And then, besides his irreproachable character, he had what is half the power of a popular orator, he had a majestic presence. A little O'Connell would have been no O'Connell at all. In youth he had the brow of a Jupiter and the stature of Apollo. Sydney Smith says of Lord John Russell's five feet, when he went down to Yorkshire after the Reform Bill had passed, the stalwart hunters of Yorkshire exclaimed, “What, that little shrimp, he carry the Reform Bill!” “No, No!” said Smith, “he was a large man, but the labors of the bill shrunk him.” I remember the story Russell tells of Webster; when a year or two before his death, the Whig party thought of dissolution, Webster came home from Washington and went down to Faneuil Hall to protest, and four thousand of his fellow Whigs came out; drawing himself up to his loftiest proportion, his brow charged with thunder, before the listening thousands, he said, “Gentlemen, I am a Whig, a Massachusetts Whig, a Faneuil Hall Whig, a constitutional Whig, a revolutionary Whig. If you break up the Whig party, sir, where am I to go?” And, says Lowell, “We all held our breath, thinking where he could go. But if he had been five feet three, we should have said, “‘Who cares where you go?’” Well, O'Connell had all that; and true nature seemed to be speaking all over him. It would have been a pleasure even to look at him if he had not spoken at all, and all you thought of was a greyhound. And then he had what so few American speakers have, a voice that sounded the gamut. I heard him once in Exeter Hall say, “Americans, I send my voice careering across the Atlantic like a thunderstorm, to tell the slave holders of the Carolinas that God's thunderbolts are hot, and to remind the negro that the dawn of his redemption is drawing near,” and I seemed to hear his voice reverberating and reëchoing back to Boston from the Rocky Mountains.

— WENDELL PHILLIPs, on Daniel O'Connell.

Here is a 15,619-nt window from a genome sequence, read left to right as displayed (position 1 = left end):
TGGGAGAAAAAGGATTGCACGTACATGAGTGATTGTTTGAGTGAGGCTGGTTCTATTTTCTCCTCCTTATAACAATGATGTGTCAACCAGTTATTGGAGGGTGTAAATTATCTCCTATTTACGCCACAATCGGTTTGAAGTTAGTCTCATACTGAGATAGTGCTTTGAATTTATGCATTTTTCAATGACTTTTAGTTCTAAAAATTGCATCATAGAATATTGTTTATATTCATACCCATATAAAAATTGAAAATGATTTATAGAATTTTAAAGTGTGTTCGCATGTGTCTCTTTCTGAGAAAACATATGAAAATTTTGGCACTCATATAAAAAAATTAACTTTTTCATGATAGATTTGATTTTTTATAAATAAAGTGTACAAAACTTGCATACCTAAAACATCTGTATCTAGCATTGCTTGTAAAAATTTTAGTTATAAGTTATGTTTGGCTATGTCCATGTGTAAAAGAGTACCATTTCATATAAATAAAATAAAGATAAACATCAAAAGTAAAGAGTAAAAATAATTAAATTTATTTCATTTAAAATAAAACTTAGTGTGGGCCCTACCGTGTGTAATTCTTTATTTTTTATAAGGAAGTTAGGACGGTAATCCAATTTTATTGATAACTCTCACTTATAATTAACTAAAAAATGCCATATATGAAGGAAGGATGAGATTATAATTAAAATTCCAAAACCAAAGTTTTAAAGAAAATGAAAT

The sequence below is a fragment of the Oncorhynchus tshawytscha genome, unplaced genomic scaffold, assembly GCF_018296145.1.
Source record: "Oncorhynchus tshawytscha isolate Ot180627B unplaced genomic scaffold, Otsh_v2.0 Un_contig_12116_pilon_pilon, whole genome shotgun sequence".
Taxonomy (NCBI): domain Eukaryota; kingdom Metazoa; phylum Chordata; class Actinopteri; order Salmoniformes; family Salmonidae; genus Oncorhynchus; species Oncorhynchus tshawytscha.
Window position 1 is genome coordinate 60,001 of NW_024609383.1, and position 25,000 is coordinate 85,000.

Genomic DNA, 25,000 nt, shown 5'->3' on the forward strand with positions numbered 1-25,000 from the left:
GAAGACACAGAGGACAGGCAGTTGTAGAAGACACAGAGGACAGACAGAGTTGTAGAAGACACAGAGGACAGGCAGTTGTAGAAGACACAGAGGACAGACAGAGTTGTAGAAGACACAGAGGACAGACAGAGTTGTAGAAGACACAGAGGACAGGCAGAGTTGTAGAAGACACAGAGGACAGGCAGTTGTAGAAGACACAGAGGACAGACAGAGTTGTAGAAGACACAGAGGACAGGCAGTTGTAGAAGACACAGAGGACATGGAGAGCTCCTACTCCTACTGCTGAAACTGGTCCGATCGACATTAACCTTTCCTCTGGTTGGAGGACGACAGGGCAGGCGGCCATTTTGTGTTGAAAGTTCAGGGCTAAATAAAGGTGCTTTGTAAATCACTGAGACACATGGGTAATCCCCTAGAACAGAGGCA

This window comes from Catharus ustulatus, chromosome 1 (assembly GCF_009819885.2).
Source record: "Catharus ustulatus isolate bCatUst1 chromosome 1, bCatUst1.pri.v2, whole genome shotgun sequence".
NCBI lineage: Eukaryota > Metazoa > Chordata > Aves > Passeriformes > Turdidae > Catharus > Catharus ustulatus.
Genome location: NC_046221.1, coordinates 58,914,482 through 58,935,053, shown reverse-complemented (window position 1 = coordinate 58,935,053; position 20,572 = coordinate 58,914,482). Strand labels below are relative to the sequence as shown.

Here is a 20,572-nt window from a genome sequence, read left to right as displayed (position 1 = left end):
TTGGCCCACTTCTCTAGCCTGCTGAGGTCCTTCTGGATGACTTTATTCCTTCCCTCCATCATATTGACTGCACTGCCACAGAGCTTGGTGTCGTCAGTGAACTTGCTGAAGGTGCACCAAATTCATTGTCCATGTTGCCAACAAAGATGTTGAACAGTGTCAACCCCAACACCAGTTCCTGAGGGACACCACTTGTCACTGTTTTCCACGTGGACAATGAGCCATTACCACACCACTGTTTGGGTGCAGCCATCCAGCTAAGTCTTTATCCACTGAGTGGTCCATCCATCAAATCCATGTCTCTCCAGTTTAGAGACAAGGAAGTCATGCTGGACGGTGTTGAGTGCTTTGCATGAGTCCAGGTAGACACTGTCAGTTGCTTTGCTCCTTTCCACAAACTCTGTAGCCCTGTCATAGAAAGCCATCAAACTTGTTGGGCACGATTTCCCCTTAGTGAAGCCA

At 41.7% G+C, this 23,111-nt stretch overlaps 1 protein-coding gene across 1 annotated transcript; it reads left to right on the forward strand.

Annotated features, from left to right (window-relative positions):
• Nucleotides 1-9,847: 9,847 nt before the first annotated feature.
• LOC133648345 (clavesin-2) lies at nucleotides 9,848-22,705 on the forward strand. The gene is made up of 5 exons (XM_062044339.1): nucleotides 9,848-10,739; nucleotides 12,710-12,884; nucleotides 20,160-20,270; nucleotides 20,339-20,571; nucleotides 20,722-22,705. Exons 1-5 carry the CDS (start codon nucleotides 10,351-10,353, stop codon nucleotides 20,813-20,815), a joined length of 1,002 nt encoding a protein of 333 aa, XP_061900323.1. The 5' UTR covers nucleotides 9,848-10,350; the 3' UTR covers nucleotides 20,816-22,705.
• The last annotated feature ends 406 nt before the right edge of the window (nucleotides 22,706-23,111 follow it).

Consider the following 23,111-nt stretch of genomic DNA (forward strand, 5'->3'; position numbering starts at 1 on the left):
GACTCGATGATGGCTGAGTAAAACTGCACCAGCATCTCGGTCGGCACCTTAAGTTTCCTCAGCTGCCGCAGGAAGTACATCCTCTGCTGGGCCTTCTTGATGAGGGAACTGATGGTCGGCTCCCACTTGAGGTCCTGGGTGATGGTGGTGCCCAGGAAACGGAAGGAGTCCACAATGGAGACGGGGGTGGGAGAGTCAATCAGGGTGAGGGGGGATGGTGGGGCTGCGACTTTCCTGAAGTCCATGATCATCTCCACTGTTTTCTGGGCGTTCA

The third method of applying force scarcely needs illustration. It is that which we use in our ordinary thoughts and feelings, for narration, patriotism, gladness, etc. Example:

It is now forty years since I first saw and heard Abraham Lincoln, but the impression which he left on my mind is ineffaceable. After his great successes in the West, he came to New York to make a political address. He appeared in every sense of the word like one of the plain people among whom he loved to be counted. At first sight, there was nothing impressing and imposing about him. His clothes hung awkwardly on his giant frame. His seamed and rugged features bore the furrows of hardship and struggle. As he talked to me before the meeting, he seemed ill at ease, with that sort of apprehension which a young man might feel before presenting himself to a new and strange audience, whose critical disposition he dreaded. — JOSEPH H. CHOATE.


39. Give the following words with a gently swelling utterance, and then allow them to die away.

lone moan roar gloaming foaming roaming break cold gray StoneS Sea twilight Star call

40. Give the following words in an utterance that breaks forth all at Once.

back dog go pull Cannon tack down peace turn strike false blasphemer